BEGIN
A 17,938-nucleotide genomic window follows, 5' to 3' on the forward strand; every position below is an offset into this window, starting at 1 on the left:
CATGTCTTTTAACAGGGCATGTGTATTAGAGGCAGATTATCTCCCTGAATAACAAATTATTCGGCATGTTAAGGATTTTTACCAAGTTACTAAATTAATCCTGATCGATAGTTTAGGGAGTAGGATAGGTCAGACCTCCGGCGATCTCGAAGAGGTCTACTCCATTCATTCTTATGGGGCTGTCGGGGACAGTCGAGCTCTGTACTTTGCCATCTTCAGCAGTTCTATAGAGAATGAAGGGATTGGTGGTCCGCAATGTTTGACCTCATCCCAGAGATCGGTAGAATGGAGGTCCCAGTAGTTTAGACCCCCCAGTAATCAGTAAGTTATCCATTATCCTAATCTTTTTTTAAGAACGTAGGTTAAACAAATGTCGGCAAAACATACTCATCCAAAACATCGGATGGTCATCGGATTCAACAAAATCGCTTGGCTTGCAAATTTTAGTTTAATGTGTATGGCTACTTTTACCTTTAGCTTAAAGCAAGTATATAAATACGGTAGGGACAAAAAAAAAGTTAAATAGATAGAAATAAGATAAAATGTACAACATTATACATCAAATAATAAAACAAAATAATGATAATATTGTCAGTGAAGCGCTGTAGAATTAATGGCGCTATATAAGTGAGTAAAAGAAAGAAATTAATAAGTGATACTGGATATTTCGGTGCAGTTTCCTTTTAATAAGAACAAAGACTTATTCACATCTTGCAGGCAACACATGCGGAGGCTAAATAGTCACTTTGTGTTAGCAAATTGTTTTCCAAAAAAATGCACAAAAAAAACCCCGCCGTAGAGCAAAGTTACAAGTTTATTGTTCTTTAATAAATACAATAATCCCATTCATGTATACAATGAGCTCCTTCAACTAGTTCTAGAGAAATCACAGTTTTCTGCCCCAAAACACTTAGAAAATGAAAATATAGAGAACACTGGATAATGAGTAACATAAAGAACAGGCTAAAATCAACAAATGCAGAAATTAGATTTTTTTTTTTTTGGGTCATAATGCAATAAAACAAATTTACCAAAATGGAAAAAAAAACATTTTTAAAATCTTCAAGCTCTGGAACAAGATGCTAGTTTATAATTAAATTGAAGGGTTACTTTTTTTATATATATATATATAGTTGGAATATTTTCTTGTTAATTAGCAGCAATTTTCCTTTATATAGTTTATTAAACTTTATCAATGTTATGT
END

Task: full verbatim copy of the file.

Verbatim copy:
A 17,938-nucleotide genomic window follows, 5' to 3' on the forward strand; every position below is an offset into this window, starting at 1 on the left:
CATGTCTTTTAACAGGGCATGTGTATTAGAGGCAGATTATCTCCCTGAATAACAAATTATTCGGCATGTTAAGGATTTTTACCAAGTTACTAAATTAATCCTGATCGATAGTTTAGGGAGTAGGATAGGTCAGACCTCCGGCGATCTCGAAGAGGTCTACTCCATTCATTCTTATGGGGCTGTCGGGGACAGTCGAGCTCTGTACTTTGCCATCTTCAGCAGTTCTATAGAGAATGAAGGGATTGGTGGTCCGCAATGTTTGACCTCATCCCAGAGATCGGTAGAATGGAGGTCCCAGTAGTTTAGACCCCCCAGTAATCAGTAAGTTATCCATTATCCTAATCTTTTTTTAAGAACGTAGGTTAAACAAATGTCGGCAAAACATACTCATCCAAAACATCGGATGGTCATCGGATTCAACAAAATCGCTTGGCTTGCAAATTTTAGTTTAATGTGTATGGCTACTTTTACCTTTAGCTTAAAGCAAGTATATAAATACGGTAGGGACAAAAAAAAAGTTAAATAGATAGAAATAAGATAAAATGTACAACATTATACATCAAATAATAAAACAAAATAATGATAATATTGTCAGTGAAGCGCTGTAGAATTAATGGCGCTATATAAGTGAGTAAAAGAAAGAAATTAATAAGTGATACTGGATATTTCGGTGCAGTTTCCTTTTAATAAGAACAAAGACTTATTCACATCTTGCAGGCAACACATGCGGAGGCTAAATAGTCACTTTGTGTTAGCAAATTGTTTTCCAAAAAAATGCACAAAAAAAACCCCGCCGTAGAGCAAAGTTACAAGTTTATTGTTCTTTAATAAATACAATAATCCCATTCATGTATACAATGAGCTCCTTCAACTAGTTCTAGAGAAATCACAGTTTTCTGCCCCAAAACACTTAGAAAATGAAAATATAGAGAACACTGGATAATGAGTAACATAAAGAACAGGCTAAAATCAACAAATGCAGAAATTAGATTTTTTTTTTTTTGGGTCATAATGCAATAAAACAAATTTACCAAAATGGAAAAAAAAACATTTTTAAAATCTTCAAGCTCTGGAACAAGATGCTAGTTTATAATTAAATTGAAGGGTTACTTTTTTTATATATATATATATAGTTGGAATATTTTCTTGTTAATTAGCAGCAATTTTCCTTTATATAGTTTATTAAACTTTATCAATGTTATGT